Pandemic suppresses Big Island film industry

  • Courtesy photo This 2018 photo shows Matt Dillon and Kailua-Kona native Cole Takiue in “Running for Grace,” a film set, shot and edited on Hawaii Island.

Along with nearly every other industry in the state, the Big Island’s motion picture industry has drastically underperformed so far this year.

In 2019, the Hawaii Island Film Office issued permits to 64 film productions across the Big Island, with producers spending about $7.2 million on those projects, said Hawaii Island Film Commissioner Justin Finestone.


This year so far, producers have spent about a tenth of that on Big Island projects. Finestone said 18 productions have been permitted this year, with a combined price tag of $722,000.

The majority of the projects permitted during the pandemic lockdown — the Film Office resumed permitting in June — have been small local portrait photography jobs, Finestone said.

However, at least one major project has taken place this year: filming of a second season of the Discovery Channel reality program “Deadliest Catch: Bloodlines.”

The show — an unscripted program chronicling the lives of commercial fishermen — had a mixed film crew, Finestone explained. Much of the film crew was made up of locals, while those from the mainland arrived two weeks ahead of shooting in order to safely adhere to the state’s ongoing two-week quarantine process for out-of-state travelers.

Finestone said some smaller productions, such as commercials, can be tweaked to avoid running afoul of the quarantine requirement: a film crew can be made up of island residents, while clients can view production remotely. However, he added, the quarantine is the biggest obstacle for restarting the film industry on the island.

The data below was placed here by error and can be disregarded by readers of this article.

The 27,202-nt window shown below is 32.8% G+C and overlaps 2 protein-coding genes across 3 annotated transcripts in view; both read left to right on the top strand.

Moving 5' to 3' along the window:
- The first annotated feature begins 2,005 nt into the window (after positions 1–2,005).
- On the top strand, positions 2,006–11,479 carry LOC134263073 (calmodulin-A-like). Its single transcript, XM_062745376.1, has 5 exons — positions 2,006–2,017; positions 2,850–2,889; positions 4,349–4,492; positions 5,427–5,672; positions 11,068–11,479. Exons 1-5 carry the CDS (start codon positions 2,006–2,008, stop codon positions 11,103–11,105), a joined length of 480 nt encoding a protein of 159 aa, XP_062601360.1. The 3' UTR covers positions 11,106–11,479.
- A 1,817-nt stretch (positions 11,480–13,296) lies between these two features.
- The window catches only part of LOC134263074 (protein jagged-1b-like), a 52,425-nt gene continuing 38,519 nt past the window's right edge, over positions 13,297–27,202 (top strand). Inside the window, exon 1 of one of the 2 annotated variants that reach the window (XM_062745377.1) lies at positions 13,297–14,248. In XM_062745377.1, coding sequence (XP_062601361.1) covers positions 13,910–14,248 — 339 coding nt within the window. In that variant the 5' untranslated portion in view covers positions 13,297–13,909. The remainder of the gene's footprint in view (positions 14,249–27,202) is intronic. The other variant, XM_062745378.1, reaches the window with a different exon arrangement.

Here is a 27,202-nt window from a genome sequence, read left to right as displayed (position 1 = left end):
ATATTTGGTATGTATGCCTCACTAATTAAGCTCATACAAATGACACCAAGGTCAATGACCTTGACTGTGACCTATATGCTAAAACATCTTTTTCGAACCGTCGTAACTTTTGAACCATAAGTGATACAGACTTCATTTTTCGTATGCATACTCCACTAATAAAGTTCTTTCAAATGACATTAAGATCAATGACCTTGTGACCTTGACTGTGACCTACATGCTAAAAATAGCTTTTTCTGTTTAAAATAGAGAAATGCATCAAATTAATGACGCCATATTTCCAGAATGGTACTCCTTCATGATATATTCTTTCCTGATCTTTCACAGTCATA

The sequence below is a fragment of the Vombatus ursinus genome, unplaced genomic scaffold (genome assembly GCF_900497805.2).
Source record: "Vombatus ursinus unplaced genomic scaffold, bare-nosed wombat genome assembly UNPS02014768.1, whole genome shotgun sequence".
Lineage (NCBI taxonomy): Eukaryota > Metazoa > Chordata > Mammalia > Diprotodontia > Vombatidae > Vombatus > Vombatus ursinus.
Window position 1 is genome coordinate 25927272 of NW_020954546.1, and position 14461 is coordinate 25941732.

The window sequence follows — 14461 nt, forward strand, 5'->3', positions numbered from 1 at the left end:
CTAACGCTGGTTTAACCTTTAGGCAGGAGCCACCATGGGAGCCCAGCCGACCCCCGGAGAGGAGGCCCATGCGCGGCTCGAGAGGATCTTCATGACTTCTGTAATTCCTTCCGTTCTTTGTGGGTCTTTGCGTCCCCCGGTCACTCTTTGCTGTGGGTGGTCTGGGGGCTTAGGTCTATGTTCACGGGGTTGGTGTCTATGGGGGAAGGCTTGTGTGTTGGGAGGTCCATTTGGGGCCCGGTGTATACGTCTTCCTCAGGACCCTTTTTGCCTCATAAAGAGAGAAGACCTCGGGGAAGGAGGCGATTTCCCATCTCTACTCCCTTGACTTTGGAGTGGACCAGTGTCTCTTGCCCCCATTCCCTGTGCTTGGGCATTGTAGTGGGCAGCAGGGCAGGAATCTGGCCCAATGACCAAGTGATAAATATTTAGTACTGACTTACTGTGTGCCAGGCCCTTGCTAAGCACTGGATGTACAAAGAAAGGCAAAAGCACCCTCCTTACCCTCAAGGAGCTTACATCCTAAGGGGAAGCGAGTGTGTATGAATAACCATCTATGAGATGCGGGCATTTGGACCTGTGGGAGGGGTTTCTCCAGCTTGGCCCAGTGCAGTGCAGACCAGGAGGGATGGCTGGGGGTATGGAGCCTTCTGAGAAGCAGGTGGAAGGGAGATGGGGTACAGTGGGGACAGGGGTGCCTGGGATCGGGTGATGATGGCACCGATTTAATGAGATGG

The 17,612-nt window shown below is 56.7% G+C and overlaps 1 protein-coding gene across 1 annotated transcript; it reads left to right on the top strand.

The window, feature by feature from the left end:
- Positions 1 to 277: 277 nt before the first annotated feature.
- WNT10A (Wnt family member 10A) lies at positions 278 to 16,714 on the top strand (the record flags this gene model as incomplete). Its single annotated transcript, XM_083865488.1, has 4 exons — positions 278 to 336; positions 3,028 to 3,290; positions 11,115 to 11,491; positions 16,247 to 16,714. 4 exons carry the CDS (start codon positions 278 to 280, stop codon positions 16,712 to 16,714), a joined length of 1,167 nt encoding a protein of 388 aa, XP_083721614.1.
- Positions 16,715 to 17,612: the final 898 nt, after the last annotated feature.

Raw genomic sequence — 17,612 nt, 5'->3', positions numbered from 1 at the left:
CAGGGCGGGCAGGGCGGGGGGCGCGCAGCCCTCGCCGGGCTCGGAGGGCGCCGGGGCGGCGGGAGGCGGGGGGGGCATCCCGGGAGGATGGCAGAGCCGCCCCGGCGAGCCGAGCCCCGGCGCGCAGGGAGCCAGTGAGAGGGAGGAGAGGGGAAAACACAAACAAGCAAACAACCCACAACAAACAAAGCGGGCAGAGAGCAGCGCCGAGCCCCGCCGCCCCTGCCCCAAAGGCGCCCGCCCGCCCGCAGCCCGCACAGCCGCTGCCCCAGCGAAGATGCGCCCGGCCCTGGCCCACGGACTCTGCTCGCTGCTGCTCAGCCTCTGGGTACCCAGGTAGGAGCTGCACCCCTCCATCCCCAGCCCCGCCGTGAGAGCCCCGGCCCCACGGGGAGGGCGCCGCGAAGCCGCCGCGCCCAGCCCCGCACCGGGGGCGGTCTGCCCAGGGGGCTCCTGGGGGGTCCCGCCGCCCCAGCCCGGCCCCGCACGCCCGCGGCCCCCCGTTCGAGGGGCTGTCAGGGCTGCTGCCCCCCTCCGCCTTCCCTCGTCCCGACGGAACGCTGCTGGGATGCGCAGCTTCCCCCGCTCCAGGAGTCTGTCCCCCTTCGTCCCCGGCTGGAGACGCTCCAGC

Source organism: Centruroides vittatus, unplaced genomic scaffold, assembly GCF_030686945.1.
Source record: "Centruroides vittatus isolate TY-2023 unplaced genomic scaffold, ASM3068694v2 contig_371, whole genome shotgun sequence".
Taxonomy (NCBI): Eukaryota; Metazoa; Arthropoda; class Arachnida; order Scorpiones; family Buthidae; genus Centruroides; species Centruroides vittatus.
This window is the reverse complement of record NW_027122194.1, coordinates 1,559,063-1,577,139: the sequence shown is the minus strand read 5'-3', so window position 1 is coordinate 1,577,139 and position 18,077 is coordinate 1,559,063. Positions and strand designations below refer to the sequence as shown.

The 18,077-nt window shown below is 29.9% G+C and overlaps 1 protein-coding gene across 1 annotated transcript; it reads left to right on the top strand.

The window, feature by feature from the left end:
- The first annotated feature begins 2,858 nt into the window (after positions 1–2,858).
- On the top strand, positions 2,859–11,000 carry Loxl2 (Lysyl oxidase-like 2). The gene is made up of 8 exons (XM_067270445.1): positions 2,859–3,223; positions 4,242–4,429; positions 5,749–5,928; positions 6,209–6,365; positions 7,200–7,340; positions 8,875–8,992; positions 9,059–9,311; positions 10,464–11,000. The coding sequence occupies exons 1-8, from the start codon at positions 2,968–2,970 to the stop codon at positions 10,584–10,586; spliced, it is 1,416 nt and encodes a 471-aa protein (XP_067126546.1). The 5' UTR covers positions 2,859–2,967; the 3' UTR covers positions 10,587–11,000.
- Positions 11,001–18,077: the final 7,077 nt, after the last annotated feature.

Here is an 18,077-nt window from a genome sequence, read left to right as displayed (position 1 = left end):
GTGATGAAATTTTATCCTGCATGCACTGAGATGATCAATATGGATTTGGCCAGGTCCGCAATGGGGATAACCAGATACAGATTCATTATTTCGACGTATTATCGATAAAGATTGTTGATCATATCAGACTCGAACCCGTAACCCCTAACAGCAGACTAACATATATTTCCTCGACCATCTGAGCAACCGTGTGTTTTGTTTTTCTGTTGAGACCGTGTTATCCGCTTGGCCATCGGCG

“As you’d expect, it’s going to be slow for the time being,” Finestone said. “Most projects can’t really afford to house a crew to do nothing for two weeks.”

One future project, Finestone said, is scheduled to begin shooting on the island in October, but the producers are waiting to see whether the state will push back the planned date to loosen out-of-state quarantine requirements. Currently, travelers with a negative COVID-19 test will be able to skip the quarantine after Sept. 1, but state officials are increasingly concerned about doing so during a surge of cases on Oahu.

However, regardless of whether the state loosens travel restrictions, Finestone said he predicts the industry will bounce back sooner rather than later.

Other mainland filming locations with looser restrictions are already receiving high demand, Finestone said.

An agreement between British Columbia unions and U.S. film studios has allowed filming to resume in Vancouver, while Finestone said a third film in the “Jurassic World” franchise — whose previous two films were partially shot on Oahu and Kauai — has begun filming in London.


“By its nature, there’s a lot of ingenuity in the film industry,” Finestone said. “I believe the film industry is able to operate safely.”

Email Michael Brestovansky at

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